So as some of you heard in mass today, my uncle’s mom died (Chu Khiet’s mom). She was my grandmother’s sister. Luckily Joe explained to me how we are related in terms that I can understand. My relationship with this person is equivalent to Aaron and Mai’s relationship with Bryan’s mom, which they also call Ba. Uh Ah!
So like tradition, before mass the person reads the mass intentions. There were a good amount of “Xin le cho linh hon Maria, moi qua doi.” It really makes me gears grind when they repeat “moi qua doi” three plus times in a roll. Each time I hear it, I just want to stand up with a shocked face like OMG! Moi qua doi?!?! I think announcing it once is plenty good enough, the moi qya doi part that is. Another thing that is annoying is when they xin le for someone that died in Vietnam. They always have to say “moi qua doi tai Vietnam.” My reaction would always be, oh thank goodness it’s not the linh hon Maria in America that I know… Our Vietnamese traditions can be very funny…
Anyways I wanted to share a little bit of what I know of Ba aka linh hon Maria. I didn’t have much of a relationship with her, but I will always remember her as the Ba that really loved my mom. Once in a while, she would take candy and fruit from her house, wrap it up in a napkin and brings it to church for my mom. Of course every time she brings it, my mom would say no please don’t bring it because I can’t eat it. Ba’s response would always be the same, “then give it to your boys!.” When I was younger, I loved her sneaker bars! I will also remember her as a extremely strong lady that survived breast cancer and a robbery which they tried to kill her, all of this in Vietnam where the hospital system is nowhere as good as ours. Now that’s a strong lady!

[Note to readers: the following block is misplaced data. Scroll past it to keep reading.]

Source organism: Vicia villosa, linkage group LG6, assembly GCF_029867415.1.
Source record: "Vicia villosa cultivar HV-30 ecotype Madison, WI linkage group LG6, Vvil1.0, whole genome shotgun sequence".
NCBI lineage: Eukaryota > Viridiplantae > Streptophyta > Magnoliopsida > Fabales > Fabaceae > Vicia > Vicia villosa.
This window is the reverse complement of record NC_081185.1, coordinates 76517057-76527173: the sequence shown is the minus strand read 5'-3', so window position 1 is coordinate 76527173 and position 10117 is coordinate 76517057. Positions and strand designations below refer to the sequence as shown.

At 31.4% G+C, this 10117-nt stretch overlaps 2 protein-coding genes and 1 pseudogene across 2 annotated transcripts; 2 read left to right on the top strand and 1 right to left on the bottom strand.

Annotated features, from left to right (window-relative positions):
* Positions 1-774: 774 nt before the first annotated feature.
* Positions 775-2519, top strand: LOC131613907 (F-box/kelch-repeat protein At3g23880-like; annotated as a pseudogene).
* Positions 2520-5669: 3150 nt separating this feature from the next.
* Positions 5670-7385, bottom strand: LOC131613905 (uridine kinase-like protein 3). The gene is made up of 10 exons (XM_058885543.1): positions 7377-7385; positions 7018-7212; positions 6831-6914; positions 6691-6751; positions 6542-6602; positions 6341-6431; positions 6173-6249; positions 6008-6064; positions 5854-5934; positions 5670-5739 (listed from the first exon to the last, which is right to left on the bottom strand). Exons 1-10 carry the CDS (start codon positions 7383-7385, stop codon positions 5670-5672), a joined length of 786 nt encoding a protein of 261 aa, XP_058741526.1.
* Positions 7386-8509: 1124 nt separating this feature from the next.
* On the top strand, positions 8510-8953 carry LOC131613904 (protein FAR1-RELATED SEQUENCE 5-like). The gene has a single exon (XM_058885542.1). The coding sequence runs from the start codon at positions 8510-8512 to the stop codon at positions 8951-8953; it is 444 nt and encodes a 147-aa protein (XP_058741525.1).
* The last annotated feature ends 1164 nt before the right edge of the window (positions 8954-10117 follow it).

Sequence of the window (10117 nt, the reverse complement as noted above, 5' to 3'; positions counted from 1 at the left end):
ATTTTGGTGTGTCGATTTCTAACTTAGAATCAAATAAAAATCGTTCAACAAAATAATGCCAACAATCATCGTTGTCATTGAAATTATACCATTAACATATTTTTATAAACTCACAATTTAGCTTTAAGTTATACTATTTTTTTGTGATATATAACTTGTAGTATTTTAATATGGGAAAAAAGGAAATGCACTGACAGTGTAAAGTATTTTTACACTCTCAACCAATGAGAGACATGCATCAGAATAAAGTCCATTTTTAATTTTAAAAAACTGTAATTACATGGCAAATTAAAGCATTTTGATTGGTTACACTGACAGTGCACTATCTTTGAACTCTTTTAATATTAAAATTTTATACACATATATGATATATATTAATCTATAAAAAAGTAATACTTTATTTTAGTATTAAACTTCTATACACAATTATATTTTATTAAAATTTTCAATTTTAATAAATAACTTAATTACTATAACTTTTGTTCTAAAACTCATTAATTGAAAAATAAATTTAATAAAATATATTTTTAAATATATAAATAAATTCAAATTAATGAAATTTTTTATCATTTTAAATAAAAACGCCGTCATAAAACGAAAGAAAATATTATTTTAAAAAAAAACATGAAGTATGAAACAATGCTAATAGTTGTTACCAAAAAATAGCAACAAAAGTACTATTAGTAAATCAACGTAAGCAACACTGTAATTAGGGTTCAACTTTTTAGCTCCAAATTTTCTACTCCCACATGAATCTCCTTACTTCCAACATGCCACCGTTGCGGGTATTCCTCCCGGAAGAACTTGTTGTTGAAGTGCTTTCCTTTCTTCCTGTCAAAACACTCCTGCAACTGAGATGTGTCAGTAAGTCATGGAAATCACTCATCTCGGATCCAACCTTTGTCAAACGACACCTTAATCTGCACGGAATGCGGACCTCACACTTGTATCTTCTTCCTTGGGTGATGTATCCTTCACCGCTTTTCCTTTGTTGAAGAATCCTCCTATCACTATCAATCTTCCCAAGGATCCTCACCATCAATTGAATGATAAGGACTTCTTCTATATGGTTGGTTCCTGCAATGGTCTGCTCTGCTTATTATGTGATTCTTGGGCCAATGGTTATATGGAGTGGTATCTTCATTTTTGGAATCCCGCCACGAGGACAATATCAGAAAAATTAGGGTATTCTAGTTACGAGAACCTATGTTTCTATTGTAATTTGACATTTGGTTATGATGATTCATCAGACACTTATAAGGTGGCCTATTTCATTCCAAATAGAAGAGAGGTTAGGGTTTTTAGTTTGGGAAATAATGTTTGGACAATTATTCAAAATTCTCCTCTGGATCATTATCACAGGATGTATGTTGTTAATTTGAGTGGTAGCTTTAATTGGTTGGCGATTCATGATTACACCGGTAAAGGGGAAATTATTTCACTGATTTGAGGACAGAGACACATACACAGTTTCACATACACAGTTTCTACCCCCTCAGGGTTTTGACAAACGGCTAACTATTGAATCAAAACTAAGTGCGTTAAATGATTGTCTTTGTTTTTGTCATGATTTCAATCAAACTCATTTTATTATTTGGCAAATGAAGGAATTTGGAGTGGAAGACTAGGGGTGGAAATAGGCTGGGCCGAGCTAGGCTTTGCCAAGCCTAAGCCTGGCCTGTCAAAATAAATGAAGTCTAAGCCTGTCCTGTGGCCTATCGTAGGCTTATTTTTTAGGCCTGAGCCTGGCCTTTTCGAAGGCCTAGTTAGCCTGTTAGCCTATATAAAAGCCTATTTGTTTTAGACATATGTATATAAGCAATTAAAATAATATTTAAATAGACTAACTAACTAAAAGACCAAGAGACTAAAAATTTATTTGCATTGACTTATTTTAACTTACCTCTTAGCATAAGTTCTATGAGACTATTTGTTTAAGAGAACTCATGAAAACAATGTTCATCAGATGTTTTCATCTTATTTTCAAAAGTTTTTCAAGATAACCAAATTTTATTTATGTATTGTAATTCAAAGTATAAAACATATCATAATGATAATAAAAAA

Now this last part, I hope will pull on the heart strings of those that read this. My other uncle whom doesn’t go to our church has been taking his mother’s hospitalization not very well. It has really messed up his head. For the past week prior to her passing, he would not be able to sleep and would always cry out at night for his mother, “Ma oy, ma oy.” The hours prior to her passing, he was at her bedside saying his goodbyes. He was saying that he was sorry that he had to join the army which resulted in him being away from his mom for a very long time. He really regretted his time away.
My lesson learned is to really cherish the moments we have with our parents, especially our mothers. No matter how irrational we may think they are, deep down we have it good because they love us so much! Don’t live life with a possible regret of the last thing you said your moms. Cherish every moment as they will not be around forever.